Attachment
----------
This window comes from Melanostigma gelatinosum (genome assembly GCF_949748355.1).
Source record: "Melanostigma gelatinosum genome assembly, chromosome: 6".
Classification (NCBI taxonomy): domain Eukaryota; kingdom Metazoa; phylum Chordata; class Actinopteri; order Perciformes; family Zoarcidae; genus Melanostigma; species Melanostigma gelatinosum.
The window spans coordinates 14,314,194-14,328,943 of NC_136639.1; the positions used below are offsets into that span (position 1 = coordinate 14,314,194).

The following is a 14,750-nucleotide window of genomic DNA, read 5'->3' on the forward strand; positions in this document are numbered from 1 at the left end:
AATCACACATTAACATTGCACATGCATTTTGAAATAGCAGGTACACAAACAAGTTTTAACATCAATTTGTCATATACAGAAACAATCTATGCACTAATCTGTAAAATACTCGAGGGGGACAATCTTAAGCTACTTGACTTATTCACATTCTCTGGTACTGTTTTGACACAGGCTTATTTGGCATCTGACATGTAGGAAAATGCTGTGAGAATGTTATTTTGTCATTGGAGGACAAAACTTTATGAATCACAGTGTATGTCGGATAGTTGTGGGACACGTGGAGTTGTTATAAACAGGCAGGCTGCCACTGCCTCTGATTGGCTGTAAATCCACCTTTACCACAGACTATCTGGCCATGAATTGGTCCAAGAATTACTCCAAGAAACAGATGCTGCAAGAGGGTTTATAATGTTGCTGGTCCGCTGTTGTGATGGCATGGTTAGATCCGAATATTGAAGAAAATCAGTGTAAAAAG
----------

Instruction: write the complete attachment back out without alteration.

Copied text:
This window comes from Melanostigma gelatinosum (genome assembly GCF_949748355.1).
Source record: "Melanostigma gelatinosum genome assembly, chromosome: 6".
Classification (NCBI taxonomy): domain Eukaryota; kingdom Metazoa; phylum Chordata; class Actinopteri; order Perciformes; family Zoarcidae; genus Melanostigma; species Melanostigma gelatinosum.
The window spans coordinates 14,314,194-14,328,943 of NC_136639.1; the positions used below are offsets into that span (position 1 = coordinate 14,314,194).

The following is a 14,750-nucleotide window of genomic DNA, read 5'->3' on the forward strand; positions in this document are numbered from 1 at the left end:
AATCACACATTAACATTGCACATGCATTTTGAAATAGCAGGTACACAAACAAGTTTTAACATCAATTTGTCATATACAGAAACAATCTATGCACTAATCTGTAAAATACTCGAGGGGGACAATCTTAAGCTACTTGACTTATTCACATTCTCTGGTACTGTTTTGACACAGGCTTATTTGGCATCTGACATGTAGGAAAATGCTGTGAGAATGTTATTTTGTCATTGGAGGACAAAACTTTATGAATCACAGTGTATGTCGGATAGTTGTGGGACACGTGGAGTTGTTATAAACAGGCAGGCTGCCACTGCCTCTGATTGGCTGTAAATCCACCTTTACCACAGACTATCTGGCCATGAATTGGTCCAAGAATTACTCCAAGAAACAGATGCTGCAAGAGGGTTTATAATGTTGCTGGTCCGCTGTTGTGATGGCATGGTTAGATCCGAATATTGAAGAAAATCAGTGTAAAAAG